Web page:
You are currently viewing SUPPRESSION IN STRABISMUS



When visual function develops normally, individual posses a binocular single vision, means a point-to-point normal correspondence of two retinae. But in strabismus, the alignment of the corresponding retinal point is disturbed. Thus, the fixation point is imaged in the center of the fovea of the non-deviating eye and some extrafoveal (peripheral retinal) point in the deviating eye. This results in diplopia and confusion.

Diplopia – Diplopia occurs due to formation of image on dissimilar points of two retinae.

Confusion – Confusion occurs due to formation of image of two different objects on the corresponding points of the two retinae.


A sensory adaptation may be defined as the manner in which a patient makes sensory adjustments to an interruption in the normal binocular single vision caused by the occurrence of squint.

There are three mechanism of sensory adaptation.

  • Suppression
  • Amblyopia
  • Anomalous retinal correspondence.


It is define as active central inhibition of the desperate and confusing image originated from the deviated eye.


  1. Depending upon the etiopathogenesis
  2. Physiological suppression
  3. It refers to the suppression present in everyday life of every individual having normal binocular vision.
  4. It occurs to avoid retinal rivalry and physiological diplopia.
  5. It is very helpful in everyday life, as it allows greater concentration on the object of interest.
  6. For example – While using monocular microscope, monocular telescope.
  7. Pathological suppression
  8. It refers to the suppression of the image of one eye that occurs to avoid diplopia and confusion.
  9. It occurs in patient with strabismus and anisometropia.
  • Facultative – It occurs under normal binocular vision but ceases when dominant eye is covered.
  • Obligatory – It occurs under all condition and remain even when the dominant eye is covered. This type of suppression leads to amblyopia and decrease in vision in effected eye.
  • Depending upon the retinal area where image is suppressed
  • Foveal suppression
  • Macular suppression
  • Peripheral suppression
  • Depending upon the constancy
  • Intermittent
  • Constant
  • Depending upon the eye involved
  • Monocular
  • Alternating


Retinal rivalry is a situation that occurs when dissimilar objects are presented to the two eye. Thus struggle for dominance of each eye is considered a prerequisite to suppression.

The extent of the area of the retina that becomes suppressed and the time period during which suppression occurs depends upon the content of the visual field.

Suppression does not occur over the whole retina. It is restricted or localized to a region around fovea of the deviating eye.

Electrophysiological studies give normal ERG and reduced amplitude of VER in patient with suppression.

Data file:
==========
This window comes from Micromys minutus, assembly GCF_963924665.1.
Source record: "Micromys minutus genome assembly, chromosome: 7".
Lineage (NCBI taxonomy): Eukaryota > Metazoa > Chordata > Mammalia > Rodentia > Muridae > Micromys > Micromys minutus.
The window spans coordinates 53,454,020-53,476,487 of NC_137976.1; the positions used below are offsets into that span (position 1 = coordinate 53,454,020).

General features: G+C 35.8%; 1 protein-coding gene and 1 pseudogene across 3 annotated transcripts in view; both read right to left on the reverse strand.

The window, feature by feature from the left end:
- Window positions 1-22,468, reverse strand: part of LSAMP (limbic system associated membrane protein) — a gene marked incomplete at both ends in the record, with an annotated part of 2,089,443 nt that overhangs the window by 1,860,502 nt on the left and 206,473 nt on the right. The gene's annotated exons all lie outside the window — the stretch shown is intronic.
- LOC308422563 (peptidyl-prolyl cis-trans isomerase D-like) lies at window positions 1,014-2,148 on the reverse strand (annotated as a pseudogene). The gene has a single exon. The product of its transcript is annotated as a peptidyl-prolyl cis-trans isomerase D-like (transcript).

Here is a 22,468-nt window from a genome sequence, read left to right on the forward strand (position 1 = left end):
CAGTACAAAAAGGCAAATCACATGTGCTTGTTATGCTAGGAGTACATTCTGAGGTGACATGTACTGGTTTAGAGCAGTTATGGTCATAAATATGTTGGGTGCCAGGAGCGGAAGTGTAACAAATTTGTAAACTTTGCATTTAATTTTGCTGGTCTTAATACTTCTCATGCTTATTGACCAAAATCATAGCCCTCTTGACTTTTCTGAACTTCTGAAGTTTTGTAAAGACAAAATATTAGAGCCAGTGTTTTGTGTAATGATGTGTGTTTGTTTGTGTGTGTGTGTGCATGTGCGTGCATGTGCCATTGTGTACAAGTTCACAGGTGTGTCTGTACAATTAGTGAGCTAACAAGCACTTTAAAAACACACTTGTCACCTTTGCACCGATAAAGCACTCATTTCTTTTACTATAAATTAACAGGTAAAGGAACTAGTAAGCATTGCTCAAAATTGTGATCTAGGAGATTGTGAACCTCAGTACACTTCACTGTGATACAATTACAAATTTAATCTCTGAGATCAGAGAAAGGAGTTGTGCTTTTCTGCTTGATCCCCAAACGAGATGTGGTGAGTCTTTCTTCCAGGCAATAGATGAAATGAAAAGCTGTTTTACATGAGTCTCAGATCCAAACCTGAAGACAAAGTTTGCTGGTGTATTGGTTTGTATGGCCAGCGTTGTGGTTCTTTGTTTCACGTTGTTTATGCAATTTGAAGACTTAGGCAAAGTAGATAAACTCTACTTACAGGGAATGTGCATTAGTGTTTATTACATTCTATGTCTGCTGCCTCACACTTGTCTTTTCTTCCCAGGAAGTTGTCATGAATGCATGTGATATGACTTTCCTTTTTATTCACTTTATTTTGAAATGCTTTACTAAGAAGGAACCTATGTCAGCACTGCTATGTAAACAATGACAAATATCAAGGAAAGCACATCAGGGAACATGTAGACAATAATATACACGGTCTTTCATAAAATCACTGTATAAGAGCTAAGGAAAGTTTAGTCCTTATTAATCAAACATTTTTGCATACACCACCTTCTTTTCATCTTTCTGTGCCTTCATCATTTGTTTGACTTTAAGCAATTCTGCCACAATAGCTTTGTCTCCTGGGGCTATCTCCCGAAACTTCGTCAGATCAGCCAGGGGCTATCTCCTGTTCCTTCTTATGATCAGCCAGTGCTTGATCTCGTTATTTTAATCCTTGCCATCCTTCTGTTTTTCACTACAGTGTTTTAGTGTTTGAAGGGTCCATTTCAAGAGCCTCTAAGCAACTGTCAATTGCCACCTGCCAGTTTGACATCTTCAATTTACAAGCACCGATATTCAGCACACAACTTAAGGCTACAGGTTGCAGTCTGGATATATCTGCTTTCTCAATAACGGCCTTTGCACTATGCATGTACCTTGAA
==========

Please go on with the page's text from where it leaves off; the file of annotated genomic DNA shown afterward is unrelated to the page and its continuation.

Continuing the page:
TEST FOR SUPPRESSION                     

  1. Worth four dot test

To diagnose the suppression involving the peripheral retina.

For this test red-green goggles are used. Red colour in right eye and green colour in left eye.

The patient having left suppression will see only two red lights and that having right suppression will see only three green lights. In the presence of alternate suppression patient will see alternately two red lights and

three green lights.

  1. 4D base out prism test
    1. This test is performed for detection of small angle heterotropias and presence of central suppression scotoma.
    1. To perform this test patient fixates a penlight, a 4D prism with base out is placed in front of right eye and examiner observes the presence of biphasic corrective movement of left eye.
    1. This is absent in presence of central suppression scotoma.


The prism displaces the image from the fovea of right eye towards a point on a temporal half of the retina.

The relaxation movement of right eye will elicit conjugate movement of both eye of left side.

If right eye has no Foveal suppression this displaces the image in the left eye form the fovea to temporal retina. Thus left eye will make fusional movement in opposite direction if no foveal suppression is present.

  • Diplopia test or red glass test

Patient is asked to fixate a spot light at 6m and a prism bar cover test is carried out with prism bar in front of the fixating eye, till deviation is neutralized.

The prism bar reading at this point is equals to the objective angle of squint.

A red filter is placed then placed in front of the deviating eye and the patient is asked to describe what he/she sees.

  • Bagolini striated glass test

A pair of striated glasses is used in front of each eye.

A source of light is seen as a line at right angles to striations.

Symmetrical cross response in absence of manifest squint, indicates NRC and in presence of manifest squint indicates ARC.

Single line indicates suppression in other eye.

  1. Visual acuity test with project-O-chart slide of American optical
  2. Synoptophore test



  • Patients with intermittent tropias
  • Patient with convergence insufficiency
  • Person with constant tropias
  • Person with fully corrected accommodative esotropias
  • Post surgical patients with slight under correction.


  • Proper refractive correction
  • Occlusion therapy
  • Alignment of visual axes
  • Anti suppression orthoptic exercise
  • Diplopia exercises
  • Exercise with use of red filter
  • Exercise with major amblyoscope
  • Exercise with cheirscope
  • Exercise with Tibbs binocular trainer.

Leave a Reply

The reCAPTCHA verification period has expired. Please reload the page.